Error: 18204, Severity: 16, State: 1.BackupDiskFile::CreateMedia: Backup device ‘https://account.blob.core.windows.net/container/folder/msdb_log_202005170801.trn’ failed to create. Operating system error 50(The request is not supported.).Cannot open backup device ‘https://account.blob.core.windows.net/container/folder/msdb_log_202005170801.trn’. Operating system error 50(The request is not supported.). [SQLSTATE 42000] (Error 3201) BACKUP LOG is terminating abnormally. [SQLSTATE 42000] (Error 3013). NOTE: The step was retried the requested number of times (1) without succeeding. The step failed. 

You may have received the same error I encountered.

This error popped up only after startup of SQL Server. To resolve the problem, we’d recreate the SAS key, using the same cert in the same script, and the backups would start working again. This affected all types of SQL database backups.

William did some troubleshooting and explains the core problem. It’s a weird one.

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Power BI Report Page Access Control

Gilbert Quevauvilliers walks us through access control on Power BI pages:

With the update to the latest version in Power BI Desktop there is now the capability to control which users will see which pages in a report.

This is achieved using a combination of Row Level Security (RLS) and conditional formatting. This makes it a secure way of controlling access for specific users. I will demonstrate how this works below.

This is a clever solution to the problem of access control.

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Replicating Permissions with dbatools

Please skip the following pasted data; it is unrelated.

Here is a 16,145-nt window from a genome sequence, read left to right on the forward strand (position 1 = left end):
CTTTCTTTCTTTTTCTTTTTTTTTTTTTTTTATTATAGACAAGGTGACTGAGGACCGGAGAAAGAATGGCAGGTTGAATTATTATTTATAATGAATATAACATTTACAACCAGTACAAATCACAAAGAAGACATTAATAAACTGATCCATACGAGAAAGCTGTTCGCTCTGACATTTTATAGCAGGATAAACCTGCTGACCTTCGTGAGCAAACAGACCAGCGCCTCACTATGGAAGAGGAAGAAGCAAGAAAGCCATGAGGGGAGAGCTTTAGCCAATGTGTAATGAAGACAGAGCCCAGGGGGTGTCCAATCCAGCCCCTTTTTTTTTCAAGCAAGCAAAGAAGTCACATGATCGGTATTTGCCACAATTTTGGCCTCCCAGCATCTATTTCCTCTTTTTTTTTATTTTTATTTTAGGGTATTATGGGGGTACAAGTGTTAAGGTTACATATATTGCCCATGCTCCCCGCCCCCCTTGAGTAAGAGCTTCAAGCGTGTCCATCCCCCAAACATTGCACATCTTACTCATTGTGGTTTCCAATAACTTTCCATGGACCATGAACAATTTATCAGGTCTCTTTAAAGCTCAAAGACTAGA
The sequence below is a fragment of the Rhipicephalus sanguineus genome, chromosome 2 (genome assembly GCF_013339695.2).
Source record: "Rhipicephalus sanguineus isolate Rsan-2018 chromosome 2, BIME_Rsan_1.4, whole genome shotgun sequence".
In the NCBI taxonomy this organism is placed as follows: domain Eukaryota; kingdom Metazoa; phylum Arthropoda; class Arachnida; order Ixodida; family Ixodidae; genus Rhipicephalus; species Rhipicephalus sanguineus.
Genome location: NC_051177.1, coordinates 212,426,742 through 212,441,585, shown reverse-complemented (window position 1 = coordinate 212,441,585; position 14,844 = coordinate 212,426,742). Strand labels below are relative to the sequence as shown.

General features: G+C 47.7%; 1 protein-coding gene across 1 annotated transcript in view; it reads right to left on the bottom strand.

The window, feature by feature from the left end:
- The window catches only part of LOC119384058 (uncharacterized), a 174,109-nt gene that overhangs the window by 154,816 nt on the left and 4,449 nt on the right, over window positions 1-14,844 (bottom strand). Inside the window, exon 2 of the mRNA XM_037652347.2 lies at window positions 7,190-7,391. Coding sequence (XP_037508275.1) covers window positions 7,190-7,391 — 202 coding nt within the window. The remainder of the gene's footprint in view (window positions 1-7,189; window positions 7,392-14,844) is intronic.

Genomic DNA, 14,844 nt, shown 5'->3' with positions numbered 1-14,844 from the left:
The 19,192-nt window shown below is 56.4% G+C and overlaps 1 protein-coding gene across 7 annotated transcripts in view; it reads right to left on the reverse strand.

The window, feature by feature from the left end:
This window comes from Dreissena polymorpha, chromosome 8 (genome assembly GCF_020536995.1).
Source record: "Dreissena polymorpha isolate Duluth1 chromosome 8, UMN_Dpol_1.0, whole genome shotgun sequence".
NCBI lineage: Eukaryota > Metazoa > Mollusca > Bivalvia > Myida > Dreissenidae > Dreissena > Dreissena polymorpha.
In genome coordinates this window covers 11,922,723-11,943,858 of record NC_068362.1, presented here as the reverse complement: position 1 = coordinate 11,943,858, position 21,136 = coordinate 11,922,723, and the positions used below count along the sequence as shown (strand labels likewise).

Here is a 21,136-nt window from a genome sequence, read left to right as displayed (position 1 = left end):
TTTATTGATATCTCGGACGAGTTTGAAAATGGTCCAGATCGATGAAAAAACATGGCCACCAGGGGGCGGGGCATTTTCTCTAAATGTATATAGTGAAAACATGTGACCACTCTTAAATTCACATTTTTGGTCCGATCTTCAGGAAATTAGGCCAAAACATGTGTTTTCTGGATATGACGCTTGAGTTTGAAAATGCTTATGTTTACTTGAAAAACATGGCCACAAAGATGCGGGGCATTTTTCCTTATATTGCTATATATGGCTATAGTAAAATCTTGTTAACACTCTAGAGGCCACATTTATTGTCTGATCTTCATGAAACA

Claudio Silva shows how you can take one user’s permission set and apply it to another user with dbatools:

What are the steps involved in a process like this?

Generally speaking, the quickest way I know is:
1. Get the permissions of the source login/user (For each database because we don’t want to miss any permission)
2. Save them to a .sql file
3. Open the file and replace ‘srcUser’ by ‘newUser’
4. Execute

Claudio shows how you can accomplish this quickly.

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Securing a Kafka Deployment

Rick Spurgeon and Nikoleta Verbeck give us some tips on securing Apache Kafka:

Confluent Platform provides Role-Based Access Control (RBAC), which addresses the gaps listed above. RBAC and ACLs perform similar functions but approach the problem differently and can be used independently or cooperatively. RBAC is powered by Confluent’s Metadata Service (MDS), which integrates with LDAP and acts as the central authority for authorization and authentication data. RBAC leverages role bindings to determine which users and groups can access specific resources and what actions can be performed within those resources (roles). RBAC is empowered on the Kafka cluster by way of Confluent Server. Confluent Server is a fully compatible Kafka broker which integrates commercial security features like RBAC.

The list of items is pretty straightforward with no major surprises.

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TDE and Managed Instances

Tim Radney notes a change to the way new Azure SQL Database Managed Instance databases are configured:

Another recent change is that all newly created databases have “Encryption Enabled” set to True. This enables Transparent Data Encryption. By default, if you haven’t created your own key, it will use the service-managed key. A bug I’ve found in SSMS is that even though you set “Encryption Enabled” to false, it will still enable TDE. This is not the behavior when using T-SQL.

Read on to understand the ramifications of this change.